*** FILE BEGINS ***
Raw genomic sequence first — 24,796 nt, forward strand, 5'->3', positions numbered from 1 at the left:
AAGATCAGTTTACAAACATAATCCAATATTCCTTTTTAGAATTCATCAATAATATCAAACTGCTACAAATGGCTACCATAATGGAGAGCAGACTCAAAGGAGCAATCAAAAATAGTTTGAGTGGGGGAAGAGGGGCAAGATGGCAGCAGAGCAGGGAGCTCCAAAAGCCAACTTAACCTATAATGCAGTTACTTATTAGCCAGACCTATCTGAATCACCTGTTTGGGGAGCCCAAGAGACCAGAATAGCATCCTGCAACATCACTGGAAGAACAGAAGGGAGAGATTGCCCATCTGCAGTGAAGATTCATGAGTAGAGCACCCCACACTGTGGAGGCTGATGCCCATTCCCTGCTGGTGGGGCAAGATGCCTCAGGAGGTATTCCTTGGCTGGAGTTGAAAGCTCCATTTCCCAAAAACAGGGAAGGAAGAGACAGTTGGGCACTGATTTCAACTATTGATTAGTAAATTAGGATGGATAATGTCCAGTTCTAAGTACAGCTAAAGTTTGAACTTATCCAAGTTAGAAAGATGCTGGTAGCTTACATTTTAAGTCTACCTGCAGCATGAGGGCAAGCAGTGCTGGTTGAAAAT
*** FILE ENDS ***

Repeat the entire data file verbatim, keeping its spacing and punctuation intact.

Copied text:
Raw genomic sequence first — 24,796 nt, forward strand, 5'->3', positions numbered from 1 at the left:
AAGATCAGTTTACAAACATAATCCAATATTCCTTTTTAGAATTCATCAATAATATCAAACTGCTACAAATGGCTACCATAATGGAGAGCAGACTCAAAGGAGCAATCAAAAATAGTTTGAGTGGGGGAAGAGGGGCAAGATGGCAGCAGAGCAGGGAGCTCCAAAAGCCAACTTAACCTATAATGCAGTTACTTATTAGCCAGACCTATCTGAATCACCTGTTTGGGGAGCCCAAGAGACCAGAATAGCATCCTGCAACATCACTGGAAGAACAGAAGGGAGAGATTGCCCATCTGCAGTGAAGATTCATGAGTAGAGCACCCCACACTGTGGAGGCTGATGCCCATTCCCTGCTGGTGGGGCAAGATGCCTCAGGAGGTATTCCTTGGCTGGAGTTGAAAGCTCCATTTCCCAAAAACAGGGAAGGAAGAGACAGTTGGGCACTGATTTCAACTATTGATTAGTAAATTAGGATGGATAATGTCCAGTTCTAAGTACAGCTAAAGTTTGAACTTATCCAAGTTAGAAAGATGCTGGTAGCTTACATTTTAAGTCTACCTGCAGCATGAGGGCAAGCAGTGCTGGTTGAAAAT